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The Old Fan: Baseball and the Detroit Tigers

Baseball was a topic of great interest to the readers of Frank Leslie’s Weekly. Leslie’s Weekly had a number of sports writers, reporters that composed stories and wrote weekly columns on the baseball greats of the 1860s through the 1922 baseball season. Photographers captured images of the people, places, and events associated with America’s most popular sport. In addition, news reports and comments were included on minor or state leagues and college teams.

The weekly sports commentary in Frank Leslie’s was penned by Ed. A Goewey under the masthead “The Old Fan.” Like many of today’s sports commentators — players, coaches, managers, and even team mascots, were fair game for compliments and contempt. Even Congress did not escape the watchful “pen” of “The Old Fan” when he called for an investigation into the alleged Baseball cartel. Issues such as the wearing of “smoky glasses” by the “sun fielders” is presented, the style of pitching, the milling of baseball bats, player salaries and franchise “magnates”, and many other topics are discussed in these commentaries.

While many teams in both leagues were reported on weekly, the Detroit Tigers captured a great deal of attention between 1909 and 1922. Nineteenth century stories about the Tigers can also be found.

Take a break from the Sports page and search across a variety of sports stories in Frank Leslie’s Weekly. From baseball during the Civil War to the Babe Ruth slugfests of the 1920s, your search results will yield stories of interest for all sports fans.

Researchers interested in the history of America’s sports and its role in popular culture, will find Frank Leslie’s Weekly full of unique information covering America’s leisure time, business history, and our sports heroes.

(BTW, in 2016, the St. Louis Cardinals will be World Champions)

The Old Fan Makes a Few Remarks

By E. A. Goewey
THE SPORTING SAGE OF THE CORNER STORE.

Frank Leslie's Weekly, October 14, 1909

Frank Leslie’s Weekly, October 14, 1909

By the time this little discussion of ours appears in print, the pennants in the two big leagues will have been won and all the fans will be preparing for the world’s championship series. The Pirates have shown their class in the National League and they ought to win the real big honor without much trouble. The Detroits  and the Athletics are making a mighty struggle just now, and, while some of the Tigers ’ playing this year has turned Detroit  rooters into cheerers for the Philadelphias, it is sure that the better club will win. I don’t like the too frequent spiking of men by Cobb, and the fact that for the past four weeks the Eastern fans have cheered every time the score-boards showed a victory for the Athletics, shows that there are thousands of fans like myself. For years baseball followers generally have liked Jennings so well that they have rooted for him against all comers but their home teams. To-day, thanks to Cobb’s spikers, thousands of former rooters for Hugh sincerely hope that his club will be trimmed.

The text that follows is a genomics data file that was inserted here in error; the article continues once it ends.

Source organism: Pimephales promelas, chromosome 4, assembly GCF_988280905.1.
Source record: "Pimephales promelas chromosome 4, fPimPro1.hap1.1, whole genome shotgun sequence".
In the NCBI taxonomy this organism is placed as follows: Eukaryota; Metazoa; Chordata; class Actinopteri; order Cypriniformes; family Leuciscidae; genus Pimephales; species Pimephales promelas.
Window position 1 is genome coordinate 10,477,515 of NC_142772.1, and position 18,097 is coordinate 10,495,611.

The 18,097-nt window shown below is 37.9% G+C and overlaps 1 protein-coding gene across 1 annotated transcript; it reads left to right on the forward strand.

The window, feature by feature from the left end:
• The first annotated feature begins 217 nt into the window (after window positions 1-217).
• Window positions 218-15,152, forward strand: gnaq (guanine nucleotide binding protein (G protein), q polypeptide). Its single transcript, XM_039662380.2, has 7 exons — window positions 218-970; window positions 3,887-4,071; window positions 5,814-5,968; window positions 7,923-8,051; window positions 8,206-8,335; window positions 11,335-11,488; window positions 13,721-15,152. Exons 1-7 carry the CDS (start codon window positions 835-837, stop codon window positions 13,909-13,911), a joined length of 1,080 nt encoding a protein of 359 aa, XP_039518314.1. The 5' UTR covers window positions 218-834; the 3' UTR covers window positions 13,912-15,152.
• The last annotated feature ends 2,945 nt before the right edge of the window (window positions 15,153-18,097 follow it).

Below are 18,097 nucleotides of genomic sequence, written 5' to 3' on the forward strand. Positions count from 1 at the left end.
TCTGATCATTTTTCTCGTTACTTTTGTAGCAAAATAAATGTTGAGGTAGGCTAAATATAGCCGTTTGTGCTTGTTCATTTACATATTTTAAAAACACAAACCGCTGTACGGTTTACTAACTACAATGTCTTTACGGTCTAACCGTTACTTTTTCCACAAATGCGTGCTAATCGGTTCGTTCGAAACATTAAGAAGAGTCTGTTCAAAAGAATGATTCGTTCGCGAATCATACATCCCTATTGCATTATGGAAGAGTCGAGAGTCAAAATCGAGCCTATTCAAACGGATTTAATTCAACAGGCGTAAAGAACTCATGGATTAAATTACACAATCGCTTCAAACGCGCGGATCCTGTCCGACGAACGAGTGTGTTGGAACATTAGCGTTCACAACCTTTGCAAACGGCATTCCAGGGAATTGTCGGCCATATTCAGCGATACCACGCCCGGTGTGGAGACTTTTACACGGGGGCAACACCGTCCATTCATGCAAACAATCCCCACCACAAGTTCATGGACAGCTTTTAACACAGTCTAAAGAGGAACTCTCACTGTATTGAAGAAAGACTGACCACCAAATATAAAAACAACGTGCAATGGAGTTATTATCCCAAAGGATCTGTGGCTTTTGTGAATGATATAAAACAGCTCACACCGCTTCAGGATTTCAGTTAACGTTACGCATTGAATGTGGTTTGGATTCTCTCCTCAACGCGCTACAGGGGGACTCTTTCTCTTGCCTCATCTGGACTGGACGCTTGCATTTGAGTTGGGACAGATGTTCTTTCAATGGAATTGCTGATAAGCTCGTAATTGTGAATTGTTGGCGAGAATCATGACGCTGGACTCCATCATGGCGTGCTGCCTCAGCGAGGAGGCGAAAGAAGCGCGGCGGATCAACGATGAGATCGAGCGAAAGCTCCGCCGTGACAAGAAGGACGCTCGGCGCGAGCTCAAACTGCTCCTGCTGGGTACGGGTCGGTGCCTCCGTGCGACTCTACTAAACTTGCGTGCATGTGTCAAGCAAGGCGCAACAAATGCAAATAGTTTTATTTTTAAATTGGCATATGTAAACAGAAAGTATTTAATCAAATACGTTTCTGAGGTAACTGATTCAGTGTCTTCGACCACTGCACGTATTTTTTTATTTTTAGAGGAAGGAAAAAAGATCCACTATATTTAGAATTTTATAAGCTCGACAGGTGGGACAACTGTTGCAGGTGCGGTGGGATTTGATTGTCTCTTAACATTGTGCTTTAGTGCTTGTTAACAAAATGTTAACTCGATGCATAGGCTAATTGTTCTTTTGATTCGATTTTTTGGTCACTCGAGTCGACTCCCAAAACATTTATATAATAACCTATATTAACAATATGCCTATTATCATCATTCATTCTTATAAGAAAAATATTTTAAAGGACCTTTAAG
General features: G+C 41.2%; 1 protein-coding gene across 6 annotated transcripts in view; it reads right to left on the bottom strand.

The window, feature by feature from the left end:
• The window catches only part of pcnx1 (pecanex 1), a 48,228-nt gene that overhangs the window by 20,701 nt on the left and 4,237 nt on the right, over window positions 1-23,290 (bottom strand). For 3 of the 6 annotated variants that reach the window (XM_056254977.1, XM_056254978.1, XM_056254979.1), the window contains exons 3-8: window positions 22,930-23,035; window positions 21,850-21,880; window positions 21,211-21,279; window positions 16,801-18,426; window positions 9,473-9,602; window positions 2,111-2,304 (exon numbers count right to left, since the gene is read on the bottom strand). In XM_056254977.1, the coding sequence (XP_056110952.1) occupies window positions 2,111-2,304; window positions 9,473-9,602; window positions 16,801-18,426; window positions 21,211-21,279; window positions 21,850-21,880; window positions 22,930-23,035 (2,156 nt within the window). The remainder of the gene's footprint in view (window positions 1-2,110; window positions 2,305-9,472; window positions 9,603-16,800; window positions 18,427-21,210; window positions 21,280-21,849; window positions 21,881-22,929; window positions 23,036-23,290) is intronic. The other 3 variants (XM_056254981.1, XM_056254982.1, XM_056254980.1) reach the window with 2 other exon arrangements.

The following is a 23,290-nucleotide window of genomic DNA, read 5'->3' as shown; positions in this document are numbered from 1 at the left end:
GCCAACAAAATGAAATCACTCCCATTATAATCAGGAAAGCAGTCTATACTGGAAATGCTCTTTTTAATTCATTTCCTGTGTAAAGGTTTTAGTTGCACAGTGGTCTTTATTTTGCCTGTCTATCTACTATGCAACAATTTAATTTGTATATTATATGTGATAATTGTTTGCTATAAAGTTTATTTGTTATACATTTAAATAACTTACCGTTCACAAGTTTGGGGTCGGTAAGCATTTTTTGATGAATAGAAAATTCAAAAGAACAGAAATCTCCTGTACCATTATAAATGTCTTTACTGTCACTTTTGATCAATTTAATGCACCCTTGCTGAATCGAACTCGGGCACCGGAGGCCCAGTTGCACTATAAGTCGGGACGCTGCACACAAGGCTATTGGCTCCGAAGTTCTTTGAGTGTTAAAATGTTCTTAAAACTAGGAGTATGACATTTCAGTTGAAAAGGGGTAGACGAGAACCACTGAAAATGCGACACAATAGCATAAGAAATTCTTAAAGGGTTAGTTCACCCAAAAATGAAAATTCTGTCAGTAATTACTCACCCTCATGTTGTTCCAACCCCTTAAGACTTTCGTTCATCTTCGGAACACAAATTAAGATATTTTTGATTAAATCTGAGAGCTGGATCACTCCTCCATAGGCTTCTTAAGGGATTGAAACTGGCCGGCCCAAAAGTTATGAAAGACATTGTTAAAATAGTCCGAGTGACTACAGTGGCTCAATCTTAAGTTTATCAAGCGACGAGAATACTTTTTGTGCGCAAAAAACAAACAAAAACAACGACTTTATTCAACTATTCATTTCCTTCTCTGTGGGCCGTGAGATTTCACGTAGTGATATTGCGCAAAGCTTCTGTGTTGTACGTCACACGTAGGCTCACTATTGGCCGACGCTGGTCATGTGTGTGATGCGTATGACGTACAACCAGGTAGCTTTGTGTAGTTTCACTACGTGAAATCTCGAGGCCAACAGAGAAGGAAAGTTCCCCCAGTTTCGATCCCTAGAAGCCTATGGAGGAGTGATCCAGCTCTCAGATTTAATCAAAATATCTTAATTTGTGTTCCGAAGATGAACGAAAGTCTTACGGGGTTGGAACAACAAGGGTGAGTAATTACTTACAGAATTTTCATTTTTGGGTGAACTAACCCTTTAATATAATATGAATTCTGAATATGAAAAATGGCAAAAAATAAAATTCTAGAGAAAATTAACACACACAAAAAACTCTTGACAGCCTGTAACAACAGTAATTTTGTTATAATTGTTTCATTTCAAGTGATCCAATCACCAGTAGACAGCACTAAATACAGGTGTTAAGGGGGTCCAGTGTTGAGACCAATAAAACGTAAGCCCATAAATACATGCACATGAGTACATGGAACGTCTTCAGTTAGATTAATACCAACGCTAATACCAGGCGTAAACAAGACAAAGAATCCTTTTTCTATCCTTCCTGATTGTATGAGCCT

Frank Leslie’s Weekly, published from 1855 to 1922, was an American illustrated news publication started by publisher and illustrator Frank Leslie. While only 30 copies of the first edition were printed, by 1897 its circulation had grown to an estimated 65,000 copies.

Take the American League as a good example of what it means to have a club in one of its smaller cities winning the pennant year after year. The Tigers’ work has been wonderful, but the team has not been liberally patronized at home and doesn’t draw any too well on the road. The time the Tigers make money is when they have a fight on their hands, the same as they did this year with the Athletics. Why, those crowds at the Detroit games in Philadelphia were about the only ‘real-money’ gatherings in the American League this year, and everyone knows that the world’s championship series in which Detroit is a contender are not considered good financial propositions. It is said that every man on the Cubs is tickled to death that he is to play the White Sox instead of taking a chance on another post-season series with Detroit.

Frank Leslie's Weekly, July 10, 1913

Frank Leslie’s Weekly, July 10, 1913

At the December meeting of the National League,   President John Heydler will start his crusade against the spike now used by ball players. As Heydler is a fighter for clean baseball, he may be able to accomplish something. If the club magnates again slight this issue, as they have on occasions in the past, the crippling of good men must go on next year.

By all means, let us trust that something will be done to make less deadly this ball players’ shoe weapon, which is now spoken of in some quarters as “the Detroit exterminator

Source:  Frank Leslie’s Weekly, October 7, 1909

All images included in blog posts are from either Accessible Archives collections or out of copyright public sources unless otherwise noted. Common sources include the Library of Congress, The Flickr Commons, Wikimedia Commons, and other public archives.

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